Ip Man

葉問 | Grandmaster Yip Man | The Legend of Yip Man

Reviewed by   |  Mar 30, 2015

My review of ‘Ip Man’ may be slightly biased due to a couple of factors. One being that many years ago I was fortunate enough to meet and train with Donnie Yen, finding him a very charismatic and charming man, contrary to a lot of beliefs.  Also, I had the great honour of being part of a seminar that the great Ip Chun (Ip Man’s eldest son and advisor on this film) gave several years back when I was training in Wing Chun.  So as you can see, this film holds a great sentimental value but I’ve tried to remain as neutral as possible when reviewing it.

Let me start by giving you the background. This biopic, which centres around Ip Man who was one of the earliest Wing Chun martial arts exponents, sees Donnie Yen play the lead as a man of wealth and dignity who is respected by the town of Fo Shan. Within the town’s core lies various schools of martial arts but everyone within the town knows that the true master is Ip Man, who practices his style every day to perfect his technique. The real bulk of the story gets set in the outbreak of the Sino-Japanese war, where General Miura (Hiroyuki Ikeuchi) takes over not only the town but also sets up his headquarters in Ip Man’s grand house and reduces the master and his family to a life of near poverty.  We then see how a man who prided himself on his privacy has to put his skills to good use to help Fo Shan and its people restore their pride and rid the area of the evils of the Japanese.

What we have here is a film that gives Donnie Yen a chance to act. Yes, I might be stretching things a little but I think he can and does act, and it’s a very restrained performance that I believe he gets about right. There are moments of ladish behaviour when he’s showing a student how Wing Chun can easily counter the students moves, but I think it works well for the most part and up until the half way point Donnie Yen portrays a man that you think Ip Man was.

Fan Siu-Wong also gets a decent amount of on-screen time with a side story about an upstart martial artist trying to prove he’s the best, and perhaps if he were given more time he might have stolen the show.  If you manage to pick up the DVD with the deleted scenes, there’s a few with Fan Siu-Wong that deal with what eventually happened to his character. Similarly, Gordon Lam and Hiroyuki Ikeuchi also have different endings and I recommend watching them as they change the outcome drastically and would surely have given the movie a totally different feel.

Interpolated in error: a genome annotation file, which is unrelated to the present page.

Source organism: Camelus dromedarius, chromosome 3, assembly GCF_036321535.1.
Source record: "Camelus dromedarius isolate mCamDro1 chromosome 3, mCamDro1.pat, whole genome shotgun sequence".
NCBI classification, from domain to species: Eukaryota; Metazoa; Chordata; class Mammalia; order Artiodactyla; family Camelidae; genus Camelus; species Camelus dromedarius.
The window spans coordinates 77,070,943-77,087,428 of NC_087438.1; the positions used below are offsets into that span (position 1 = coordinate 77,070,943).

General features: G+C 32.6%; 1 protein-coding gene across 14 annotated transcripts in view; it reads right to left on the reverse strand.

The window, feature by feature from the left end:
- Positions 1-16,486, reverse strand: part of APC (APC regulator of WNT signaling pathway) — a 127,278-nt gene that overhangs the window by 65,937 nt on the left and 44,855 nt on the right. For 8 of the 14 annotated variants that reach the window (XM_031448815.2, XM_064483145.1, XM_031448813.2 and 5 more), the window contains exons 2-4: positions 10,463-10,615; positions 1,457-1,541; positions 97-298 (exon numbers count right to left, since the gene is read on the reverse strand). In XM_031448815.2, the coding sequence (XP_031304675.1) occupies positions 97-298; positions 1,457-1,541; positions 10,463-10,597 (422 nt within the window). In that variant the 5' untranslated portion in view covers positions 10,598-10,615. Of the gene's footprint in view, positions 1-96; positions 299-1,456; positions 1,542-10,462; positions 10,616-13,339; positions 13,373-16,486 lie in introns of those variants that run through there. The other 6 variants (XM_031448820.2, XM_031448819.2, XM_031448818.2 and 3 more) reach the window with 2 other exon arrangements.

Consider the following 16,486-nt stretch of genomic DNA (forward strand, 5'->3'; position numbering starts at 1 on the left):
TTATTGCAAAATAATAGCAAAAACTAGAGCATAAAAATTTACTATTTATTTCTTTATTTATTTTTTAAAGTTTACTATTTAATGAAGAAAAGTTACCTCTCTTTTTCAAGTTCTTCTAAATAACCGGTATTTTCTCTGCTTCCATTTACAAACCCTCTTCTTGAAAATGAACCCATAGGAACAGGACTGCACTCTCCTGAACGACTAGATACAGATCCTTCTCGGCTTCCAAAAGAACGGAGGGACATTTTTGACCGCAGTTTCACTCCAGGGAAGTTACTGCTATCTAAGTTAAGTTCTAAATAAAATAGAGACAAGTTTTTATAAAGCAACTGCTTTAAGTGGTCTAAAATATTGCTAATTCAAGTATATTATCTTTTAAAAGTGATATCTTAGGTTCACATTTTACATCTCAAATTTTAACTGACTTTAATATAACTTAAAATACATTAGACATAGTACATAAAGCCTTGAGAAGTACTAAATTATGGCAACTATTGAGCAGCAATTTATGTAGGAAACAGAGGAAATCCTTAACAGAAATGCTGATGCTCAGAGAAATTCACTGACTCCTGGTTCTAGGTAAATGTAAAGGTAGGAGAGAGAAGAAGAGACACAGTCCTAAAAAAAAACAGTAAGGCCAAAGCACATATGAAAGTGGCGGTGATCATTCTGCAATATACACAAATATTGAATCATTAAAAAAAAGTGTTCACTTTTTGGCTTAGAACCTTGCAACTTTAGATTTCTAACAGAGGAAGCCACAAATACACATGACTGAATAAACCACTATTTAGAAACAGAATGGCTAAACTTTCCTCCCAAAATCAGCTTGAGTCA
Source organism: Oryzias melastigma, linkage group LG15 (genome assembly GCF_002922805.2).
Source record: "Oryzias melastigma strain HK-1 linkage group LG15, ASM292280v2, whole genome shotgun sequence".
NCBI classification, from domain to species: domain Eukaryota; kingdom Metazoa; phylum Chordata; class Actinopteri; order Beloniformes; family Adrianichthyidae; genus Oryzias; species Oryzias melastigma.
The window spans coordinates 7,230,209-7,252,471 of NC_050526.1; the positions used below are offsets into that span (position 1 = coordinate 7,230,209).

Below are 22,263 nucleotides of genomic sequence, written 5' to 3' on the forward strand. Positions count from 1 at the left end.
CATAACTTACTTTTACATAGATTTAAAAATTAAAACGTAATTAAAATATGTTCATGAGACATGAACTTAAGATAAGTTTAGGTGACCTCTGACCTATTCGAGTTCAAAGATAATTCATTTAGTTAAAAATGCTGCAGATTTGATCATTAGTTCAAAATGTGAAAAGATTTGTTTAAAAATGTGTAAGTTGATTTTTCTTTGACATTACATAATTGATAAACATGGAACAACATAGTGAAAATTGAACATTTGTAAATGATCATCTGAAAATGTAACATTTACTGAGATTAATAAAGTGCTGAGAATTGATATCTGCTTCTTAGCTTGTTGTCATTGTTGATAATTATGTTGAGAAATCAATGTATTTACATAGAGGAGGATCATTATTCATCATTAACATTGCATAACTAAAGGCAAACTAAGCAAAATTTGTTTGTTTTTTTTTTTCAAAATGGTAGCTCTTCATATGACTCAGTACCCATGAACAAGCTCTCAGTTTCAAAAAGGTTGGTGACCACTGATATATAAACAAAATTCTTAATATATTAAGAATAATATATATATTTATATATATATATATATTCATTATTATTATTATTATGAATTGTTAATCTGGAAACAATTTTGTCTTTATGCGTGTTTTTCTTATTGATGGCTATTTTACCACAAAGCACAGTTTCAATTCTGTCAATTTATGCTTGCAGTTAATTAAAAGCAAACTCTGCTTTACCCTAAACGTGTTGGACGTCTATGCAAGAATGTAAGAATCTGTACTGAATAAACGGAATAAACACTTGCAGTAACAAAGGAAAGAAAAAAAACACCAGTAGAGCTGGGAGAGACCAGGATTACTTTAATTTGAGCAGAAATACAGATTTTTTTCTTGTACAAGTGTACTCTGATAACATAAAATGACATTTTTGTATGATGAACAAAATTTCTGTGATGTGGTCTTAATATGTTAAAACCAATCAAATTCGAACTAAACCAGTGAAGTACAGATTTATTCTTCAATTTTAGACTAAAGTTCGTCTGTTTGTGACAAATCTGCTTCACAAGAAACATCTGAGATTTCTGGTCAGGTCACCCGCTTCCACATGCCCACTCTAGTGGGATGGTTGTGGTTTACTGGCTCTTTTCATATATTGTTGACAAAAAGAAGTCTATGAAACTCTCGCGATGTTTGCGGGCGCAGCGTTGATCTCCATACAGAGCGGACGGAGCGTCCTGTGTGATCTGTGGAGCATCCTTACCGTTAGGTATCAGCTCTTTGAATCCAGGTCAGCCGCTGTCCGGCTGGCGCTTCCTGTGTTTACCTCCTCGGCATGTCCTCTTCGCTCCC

I know what you are all after though and that’s the fight scenes as let’s be honest, that’s what you want from a Donnie Yen film. Thankfully, you wont be disappointed with the action, which is choreographed by fan favourite, Sammo Hung. The Wing Chun scenes are spot on, from the very first fight showing you the power these movements can deliver, to the brutality of the big fight where Ip Man takes on 10 of the Japanese and shows why this martial arts style looks so good on screen.

So, I’d give ‘Ip Man’ 4 out of 5 as it’s a film that mostly delivers on all of its promises. Perhaps I could have given it 5 if it had lasted a little longer, but it certainly has the potential to be a great franchise in the vein of the ‘Once Upon A Time In China’ films.  If you’re an action fan you won’t be disappointed and for me, this is Donnie Yen’s best film to date from an acting perspective.  I’m off now to pop ‘Ip Man’ back in my DVD player and to ponder whether I’m still young enough to jump back onto the Wing Chun mats.

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Phil Gillon

Podcaster and writer. Find more of my work at EasternFilmFans.co.uk.
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